There’s been an explosion of news around big data over the last month but nothing much actually seems to have happened, perhaps its newsworthiness is the result of a growing realisation that it’s here to stay?
The fact that data is being collected, en masse and used to influence almost every aspect of your daily life, is nothing new. The stark realisation just how some of this data has been collected in the past has created some stirs and caused the odd person to flee the country but still, for many, it’s old news, or just a validation point for a lot people who said “I told you so”.
For many, their credit score is something to be nurtured and tended in order for it to provide a lifestyle that we otherwise could not afford and we tend to welcome data collection that reflects well on our salary, ability to borrow and payback and generally shows us to be individuals worthy of inhabiting this planet of ours, so what’s good data and what’s bad data or is there no such thing as either?
In many ways we are on the verge of a new information era as can been seen by the changes of Internet2, currently we have the means to capture unheard of amounts of data relating to almost anything we wish, using it effectively however, is still proving tricky. Google’s flu-tracking database has not had a good time of it lately, completely mis-calculating the ’11-’12 and ’12-’13 flu outbreaks, not great for what had become big data’s poster child. Never has the old adage, rubbish in – rubbish out, been so true, much of the feeds for this area of development, known as “computational social science”, are from social networks such as twitter and facebook, which in themselves are proving to be unreliable platforms when it comes to reporting numbers.
However, in more closed systems is big data doing any better? IBM lists hundreds of examples where big data analysis has yielded positive results, ranging from preventing athletes injuries to managing transport infrastructure, but these generally seem to be big data being applied to solve small problems.
There has been a certain amount of bandwagoning in the agricultural sector after some big money was spent on big data companies by even bigger agricultural companies but big data is far from new in this sector. The NSF funded iplant platform, was developed nearly a decade ago to help manage animal and plant life sciences data and is deeply engaged in Internet2 via universities and research hubs.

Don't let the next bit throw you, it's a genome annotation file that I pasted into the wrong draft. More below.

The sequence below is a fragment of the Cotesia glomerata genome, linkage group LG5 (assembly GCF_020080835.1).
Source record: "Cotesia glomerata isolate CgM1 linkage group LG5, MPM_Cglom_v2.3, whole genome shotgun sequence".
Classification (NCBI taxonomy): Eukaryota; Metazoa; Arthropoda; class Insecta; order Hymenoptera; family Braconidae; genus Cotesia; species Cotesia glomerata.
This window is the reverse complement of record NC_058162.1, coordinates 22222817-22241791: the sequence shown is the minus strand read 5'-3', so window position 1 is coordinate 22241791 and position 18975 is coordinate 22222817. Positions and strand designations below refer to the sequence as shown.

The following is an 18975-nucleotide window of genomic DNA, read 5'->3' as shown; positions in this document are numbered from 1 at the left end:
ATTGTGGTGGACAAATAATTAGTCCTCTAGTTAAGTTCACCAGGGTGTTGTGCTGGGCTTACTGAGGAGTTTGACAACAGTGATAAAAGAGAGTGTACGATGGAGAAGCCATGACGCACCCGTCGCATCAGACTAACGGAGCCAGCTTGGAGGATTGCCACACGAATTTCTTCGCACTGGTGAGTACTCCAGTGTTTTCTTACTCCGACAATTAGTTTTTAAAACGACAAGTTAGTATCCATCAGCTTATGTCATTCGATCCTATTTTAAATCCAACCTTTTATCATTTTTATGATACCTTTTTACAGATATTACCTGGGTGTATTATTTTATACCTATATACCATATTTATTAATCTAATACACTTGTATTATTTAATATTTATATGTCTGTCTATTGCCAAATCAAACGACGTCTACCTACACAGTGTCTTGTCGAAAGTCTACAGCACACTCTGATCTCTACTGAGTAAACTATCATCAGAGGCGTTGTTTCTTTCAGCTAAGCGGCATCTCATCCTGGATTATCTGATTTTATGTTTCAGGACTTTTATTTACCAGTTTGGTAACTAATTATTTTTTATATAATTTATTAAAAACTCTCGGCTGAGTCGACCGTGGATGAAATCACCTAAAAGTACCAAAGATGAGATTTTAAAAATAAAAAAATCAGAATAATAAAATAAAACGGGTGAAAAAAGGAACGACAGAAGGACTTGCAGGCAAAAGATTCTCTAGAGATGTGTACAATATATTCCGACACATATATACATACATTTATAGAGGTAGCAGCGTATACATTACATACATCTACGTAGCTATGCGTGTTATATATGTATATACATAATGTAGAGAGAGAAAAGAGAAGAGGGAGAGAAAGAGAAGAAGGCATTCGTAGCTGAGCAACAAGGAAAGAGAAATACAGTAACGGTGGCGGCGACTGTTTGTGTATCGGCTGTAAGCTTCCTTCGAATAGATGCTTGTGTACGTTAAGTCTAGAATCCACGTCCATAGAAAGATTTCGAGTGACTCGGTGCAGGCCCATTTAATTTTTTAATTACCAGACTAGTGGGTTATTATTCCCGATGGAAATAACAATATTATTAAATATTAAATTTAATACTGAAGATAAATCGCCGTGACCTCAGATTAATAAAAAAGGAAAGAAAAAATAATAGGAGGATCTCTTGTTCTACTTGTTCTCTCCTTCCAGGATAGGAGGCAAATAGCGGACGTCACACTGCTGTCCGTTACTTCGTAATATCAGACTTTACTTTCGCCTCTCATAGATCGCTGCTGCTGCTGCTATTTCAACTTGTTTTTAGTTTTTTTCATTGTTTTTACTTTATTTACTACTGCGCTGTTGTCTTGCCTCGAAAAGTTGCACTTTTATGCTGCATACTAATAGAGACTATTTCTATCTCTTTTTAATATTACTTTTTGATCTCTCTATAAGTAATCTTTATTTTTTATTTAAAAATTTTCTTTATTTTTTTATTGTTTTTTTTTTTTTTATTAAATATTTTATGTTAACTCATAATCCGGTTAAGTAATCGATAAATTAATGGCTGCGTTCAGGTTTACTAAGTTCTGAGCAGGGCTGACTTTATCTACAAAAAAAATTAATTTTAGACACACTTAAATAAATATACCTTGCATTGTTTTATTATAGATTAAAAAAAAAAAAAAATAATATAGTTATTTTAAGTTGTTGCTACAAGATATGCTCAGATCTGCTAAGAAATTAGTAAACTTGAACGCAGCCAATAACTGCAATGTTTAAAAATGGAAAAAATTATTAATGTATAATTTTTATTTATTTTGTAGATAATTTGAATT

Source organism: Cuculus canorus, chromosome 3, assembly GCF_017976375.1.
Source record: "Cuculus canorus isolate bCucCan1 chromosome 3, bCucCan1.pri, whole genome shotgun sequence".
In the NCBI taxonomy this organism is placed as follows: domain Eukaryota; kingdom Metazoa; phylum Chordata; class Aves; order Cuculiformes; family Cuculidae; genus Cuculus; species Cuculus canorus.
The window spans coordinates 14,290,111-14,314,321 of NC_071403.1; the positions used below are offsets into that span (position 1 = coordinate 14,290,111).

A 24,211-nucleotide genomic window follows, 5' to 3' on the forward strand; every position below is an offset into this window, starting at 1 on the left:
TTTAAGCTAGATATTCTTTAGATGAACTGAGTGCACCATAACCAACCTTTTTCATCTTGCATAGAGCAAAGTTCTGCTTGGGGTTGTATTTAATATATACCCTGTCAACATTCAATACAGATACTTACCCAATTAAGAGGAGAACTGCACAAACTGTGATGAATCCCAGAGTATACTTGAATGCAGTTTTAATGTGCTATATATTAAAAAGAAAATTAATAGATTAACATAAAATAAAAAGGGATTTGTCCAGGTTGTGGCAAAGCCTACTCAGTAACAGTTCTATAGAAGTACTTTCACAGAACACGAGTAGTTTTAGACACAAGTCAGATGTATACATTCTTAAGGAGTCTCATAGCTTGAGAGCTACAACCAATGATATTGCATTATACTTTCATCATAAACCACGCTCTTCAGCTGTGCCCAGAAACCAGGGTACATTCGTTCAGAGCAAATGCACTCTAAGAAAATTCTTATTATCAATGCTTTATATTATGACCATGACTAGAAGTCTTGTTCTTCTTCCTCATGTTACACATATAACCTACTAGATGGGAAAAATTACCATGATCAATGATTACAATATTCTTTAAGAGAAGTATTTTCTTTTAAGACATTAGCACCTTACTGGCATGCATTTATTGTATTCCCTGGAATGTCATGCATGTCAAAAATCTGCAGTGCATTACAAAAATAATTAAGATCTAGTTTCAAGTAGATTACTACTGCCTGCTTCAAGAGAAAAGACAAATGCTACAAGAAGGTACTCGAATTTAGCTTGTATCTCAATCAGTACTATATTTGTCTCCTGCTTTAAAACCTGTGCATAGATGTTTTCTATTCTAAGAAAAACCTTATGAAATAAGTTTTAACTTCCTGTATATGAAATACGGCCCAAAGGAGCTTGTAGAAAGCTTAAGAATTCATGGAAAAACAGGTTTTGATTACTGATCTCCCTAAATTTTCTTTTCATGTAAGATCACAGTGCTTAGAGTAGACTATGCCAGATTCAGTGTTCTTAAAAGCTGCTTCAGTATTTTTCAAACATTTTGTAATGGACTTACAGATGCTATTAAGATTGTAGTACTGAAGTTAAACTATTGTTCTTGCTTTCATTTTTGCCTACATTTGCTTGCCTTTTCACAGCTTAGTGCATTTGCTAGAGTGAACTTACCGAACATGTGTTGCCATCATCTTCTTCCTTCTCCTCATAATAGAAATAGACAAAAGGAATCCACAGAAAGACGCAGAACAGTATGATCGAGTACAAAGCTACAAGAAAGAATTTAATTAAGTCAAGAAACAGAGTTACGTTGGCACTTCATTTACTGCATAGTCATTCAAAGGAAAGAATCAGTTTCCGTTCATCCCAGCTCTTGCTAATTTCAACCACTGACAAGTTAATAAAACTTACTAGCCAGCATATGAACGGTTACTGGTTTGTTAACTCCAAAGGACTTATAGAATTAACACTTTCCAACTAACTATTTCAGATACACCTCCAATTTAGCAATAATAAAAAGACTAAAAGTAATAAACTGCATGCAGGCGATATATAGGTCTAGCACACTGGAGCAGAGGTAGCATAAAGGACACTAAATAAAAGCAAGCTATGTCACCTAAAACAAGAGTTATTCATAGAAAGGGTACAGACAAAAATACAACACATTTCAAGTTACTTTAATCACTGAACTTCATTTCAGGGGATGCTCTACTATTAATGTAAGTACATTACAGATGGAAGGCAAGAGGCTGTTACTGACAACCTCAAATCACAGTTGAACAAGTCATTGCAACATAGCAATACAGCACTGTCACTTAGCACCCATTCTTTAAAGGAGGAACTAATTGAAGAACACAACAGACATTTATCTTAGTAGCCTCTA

Modern farming techniques already harness huge amounts of data, helping to make decisions on how much fertiliser to use, levels of irrigation, when to harvest and methods of crop rotation. Expensive machinery can now be monitored and pre-emptively serviced before costly breakdowns occur and with machine to machine communication, product usage and optimisation can be done in real time, saving money and potentially increasing profits. Many people argue that big data is just a logical progression from the latest in a continuing stream of innovations that began with the mechanisation of agriculture in the early 1900s, followed by hybrid corn in the late 1920s.
With a predicted 47% growth in population by 2050, many people think that agriculture cannot serve the coming needs of the planet without the use of big data but does this throw up a potentially new conundrum for the sector? Big data can help optimise the production levels of crops and also tell the a farmer the best time to harvest and go to market, based on the current market price for
their products, but who actually owns this potentially sensitive data and how private is it? Could this mean the age of free market competition in agriculture is about to end? With more and more information available on almost every acre of land in the US can a farmer keep this information private or indeed, should they, given the remit for big data to do more, with less?
You can read more at http://www.farmers-exchange.net/detailPage.aspx?articleID=13580
IBM’s success list can be found here (http://www-01.ibm.com/software/success/cssdb.nsf/solutionareaL2VW?OpenView&Count=30&RestrictToCategory=default_BigData).
Matt Willis, Director, International Markets.